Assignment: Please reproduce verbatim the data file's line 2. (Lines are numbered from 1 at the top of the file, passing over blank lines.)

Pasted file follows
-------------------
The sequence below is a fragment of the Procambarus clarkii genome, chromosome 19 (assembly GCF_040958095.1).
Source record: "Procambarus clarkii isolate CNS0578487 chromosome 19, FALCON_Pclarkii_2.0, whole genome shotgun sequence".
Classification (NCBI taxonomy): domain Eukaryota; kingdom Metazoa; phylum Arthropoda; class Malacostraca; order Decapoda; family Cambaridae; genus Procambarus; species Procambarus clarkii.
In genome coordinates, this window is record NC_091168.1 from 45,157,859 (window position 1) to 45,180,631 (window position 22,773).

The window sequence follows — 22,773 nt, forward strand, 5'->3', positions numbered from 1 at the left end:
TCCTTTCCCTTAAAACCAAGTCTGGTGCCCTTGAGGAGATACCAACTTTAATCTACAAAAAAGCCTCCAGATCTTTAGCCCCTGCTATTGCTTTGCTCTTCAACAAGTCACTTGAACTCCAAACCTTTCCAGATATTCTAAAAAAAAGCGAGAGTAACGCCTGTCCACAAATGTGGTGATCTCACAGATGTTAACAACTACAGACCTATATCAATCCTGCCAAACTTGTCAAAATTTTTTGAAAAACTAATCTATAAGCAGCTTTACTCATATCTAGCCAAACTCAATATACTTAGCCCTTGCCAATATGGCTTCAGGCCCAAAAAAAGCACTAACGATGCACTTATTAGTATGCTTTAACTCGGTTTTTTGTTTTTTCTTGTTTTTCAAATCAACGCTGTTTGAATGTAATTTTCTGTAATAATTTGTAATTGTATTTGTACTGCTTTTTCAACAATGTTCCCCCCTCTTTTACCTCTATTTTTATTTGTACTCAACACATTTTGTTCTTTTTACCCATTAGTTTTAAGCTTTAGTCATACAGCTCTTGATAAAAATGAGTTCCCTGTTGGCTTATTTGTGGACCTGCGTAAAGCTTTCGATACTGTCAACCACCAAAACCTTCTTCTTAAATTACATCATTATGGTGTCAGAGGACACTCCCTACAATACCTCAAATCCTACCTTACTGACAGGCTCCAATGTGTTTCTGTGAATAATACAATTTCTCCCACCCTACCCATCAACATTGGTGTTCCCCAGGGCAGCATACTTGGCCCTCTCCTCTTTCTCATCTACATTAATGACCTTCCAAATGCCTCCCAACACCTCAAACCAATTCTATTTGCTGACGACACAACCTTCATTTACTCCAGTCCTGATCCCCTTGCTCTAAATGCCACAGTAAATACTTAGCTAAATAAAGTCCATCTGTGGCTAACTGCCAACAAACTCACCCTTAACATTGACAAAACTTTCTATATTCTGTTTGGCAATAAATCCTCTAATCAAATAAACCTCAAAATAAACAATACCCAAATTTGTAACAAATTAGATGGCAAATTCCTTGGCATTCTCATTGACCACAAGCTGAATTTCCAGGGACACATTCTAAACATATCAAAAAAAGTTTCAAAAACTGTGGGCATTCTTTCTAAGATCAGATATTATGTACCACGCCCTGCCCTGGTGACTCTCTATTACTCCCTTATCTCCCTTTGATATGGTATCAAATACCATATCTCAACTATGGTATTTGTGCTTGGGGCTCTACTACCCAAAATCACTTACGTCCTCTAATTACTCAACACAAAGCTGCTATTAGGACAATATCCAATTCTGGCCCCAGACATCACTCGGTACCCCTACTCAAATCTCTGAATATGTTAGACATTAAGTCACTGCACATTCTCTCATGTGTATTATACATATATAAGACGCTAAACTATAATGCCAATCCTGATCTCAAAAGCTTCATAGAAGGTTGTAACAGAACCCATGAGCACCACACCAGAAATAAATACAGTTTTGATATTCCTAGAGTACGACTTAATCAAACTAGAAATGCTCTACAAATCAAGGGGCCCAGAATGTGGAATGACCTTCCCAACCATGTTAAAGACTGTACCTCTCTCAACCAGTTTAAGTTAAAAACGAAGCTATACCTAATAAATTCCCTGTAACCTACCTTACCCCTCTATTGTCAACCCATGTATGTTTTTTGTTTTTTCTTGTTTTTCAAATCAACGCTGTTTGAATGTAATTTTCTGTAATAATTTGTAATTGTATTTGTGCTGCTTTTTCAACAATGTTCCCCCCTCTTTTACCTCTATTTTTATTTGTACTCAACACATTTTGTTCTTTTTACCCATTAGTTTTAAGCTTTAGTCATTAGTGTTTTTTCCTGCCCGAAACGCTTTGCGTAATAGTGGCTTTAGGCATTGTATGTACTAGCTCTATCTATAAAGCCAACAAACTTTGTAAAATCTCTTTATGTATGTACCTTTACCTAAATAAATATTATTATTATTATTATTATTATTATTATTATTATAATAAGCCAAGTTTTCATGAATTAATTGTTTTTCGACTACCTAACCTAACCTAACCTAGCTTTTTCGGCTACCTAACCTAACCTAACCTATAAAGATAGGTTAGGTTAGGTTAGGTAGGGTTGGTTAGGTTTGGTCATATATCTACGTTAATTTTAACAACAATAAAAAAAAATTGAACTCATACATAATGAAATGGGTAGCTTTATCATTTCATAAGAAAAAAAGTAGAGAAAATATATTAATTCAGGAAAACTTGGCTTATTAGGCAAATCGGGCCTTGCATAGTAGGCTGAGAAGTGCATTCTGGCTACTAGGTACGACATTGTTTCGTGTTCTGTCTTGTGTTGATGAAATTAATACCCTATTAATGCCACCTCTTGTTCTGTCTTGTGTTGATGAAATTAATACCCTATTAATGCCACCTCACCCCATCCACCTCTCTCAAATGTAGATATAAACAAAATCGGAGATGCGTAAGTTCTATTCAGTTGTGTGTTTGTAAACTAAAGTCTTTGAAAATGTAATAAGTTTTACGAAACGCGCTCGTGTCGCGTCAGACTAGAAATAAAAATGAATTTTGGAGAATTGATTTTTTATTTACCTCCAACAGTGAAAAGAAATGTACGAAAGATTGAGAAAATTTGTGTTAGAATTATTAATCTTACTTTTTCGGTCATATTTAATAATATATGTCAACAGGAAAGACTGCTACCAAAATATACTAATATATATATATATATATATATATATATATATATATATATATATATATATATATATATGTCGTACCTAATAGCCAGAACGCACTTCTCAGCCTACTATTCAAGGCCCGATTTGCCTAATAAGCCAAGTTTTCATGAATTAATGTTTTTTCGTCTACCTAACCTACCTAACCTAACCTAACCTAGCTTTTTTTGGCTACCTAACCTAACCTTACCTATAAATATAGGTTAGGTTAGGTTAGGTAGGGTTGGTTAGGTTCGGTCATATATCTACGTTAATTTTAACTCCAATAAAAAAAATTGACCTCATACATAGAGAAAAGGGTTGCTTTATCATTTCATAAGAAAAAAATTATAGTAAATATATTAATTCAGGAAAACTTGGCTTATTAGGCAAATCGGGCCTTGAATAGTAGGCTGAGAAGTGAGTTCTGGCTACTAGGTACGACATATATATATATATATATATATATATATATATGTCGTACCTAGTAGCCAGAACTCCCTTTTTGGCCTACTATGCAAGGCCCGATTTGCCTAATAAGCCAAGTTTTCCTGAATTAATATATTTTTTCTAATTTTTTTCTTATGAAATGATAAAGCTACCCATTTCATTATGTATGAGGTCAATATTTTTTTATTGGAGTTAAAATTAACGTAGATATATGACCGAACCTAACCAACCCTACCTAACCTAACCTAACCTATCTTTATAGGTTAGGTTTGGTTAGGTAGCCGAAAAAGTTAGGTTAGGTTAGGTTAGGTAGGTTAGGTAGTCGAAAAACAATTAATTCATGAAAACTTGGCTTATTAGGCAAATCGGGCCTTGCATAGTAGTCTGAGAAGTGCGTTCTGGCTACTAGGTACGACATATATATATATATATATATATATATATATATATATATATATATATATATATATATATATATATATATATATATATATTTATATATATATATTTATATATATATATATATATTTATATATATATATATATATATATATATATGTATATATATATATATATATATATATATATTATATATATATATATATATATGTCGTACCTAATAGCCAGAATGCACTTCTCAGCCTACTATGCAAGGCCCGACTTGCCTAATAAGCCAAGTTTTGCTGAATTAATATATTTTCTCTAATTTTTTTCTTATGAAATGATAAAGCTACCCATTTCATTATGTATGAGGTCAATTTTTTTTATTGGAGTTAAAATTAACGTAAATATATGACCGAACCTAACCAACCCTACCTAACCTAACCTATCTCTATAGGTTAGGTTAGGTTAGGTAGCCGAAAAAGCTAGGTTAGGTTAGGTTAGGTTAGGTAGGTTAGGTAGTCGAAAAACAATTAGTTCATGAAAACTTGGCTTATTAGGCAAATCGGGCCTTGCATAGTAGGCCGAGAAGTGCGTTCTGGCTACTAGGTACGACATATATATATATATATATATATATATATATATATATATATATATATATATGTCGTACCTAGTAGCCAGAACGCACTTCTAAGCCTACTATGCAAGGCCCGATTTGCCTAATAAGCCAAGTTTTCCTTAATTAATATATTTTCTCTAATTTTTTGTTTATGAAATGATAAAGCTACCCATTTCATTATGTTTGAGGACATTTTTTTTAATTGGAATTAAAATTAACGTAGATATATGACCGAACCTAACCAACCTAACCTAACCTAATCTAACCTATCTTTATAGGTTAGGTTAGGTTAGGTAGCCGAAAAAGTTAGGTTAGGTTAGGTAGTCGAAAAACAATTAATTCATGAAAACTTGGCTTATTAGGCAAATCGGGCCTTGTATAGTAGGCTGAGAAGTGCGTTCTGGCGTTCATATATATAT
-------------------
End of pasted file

Source record: "Procambarus clarkii isolate CNS0578487 chromosome 19, FALCON_Pclarkii_2.0, whole genome shotgun sequence".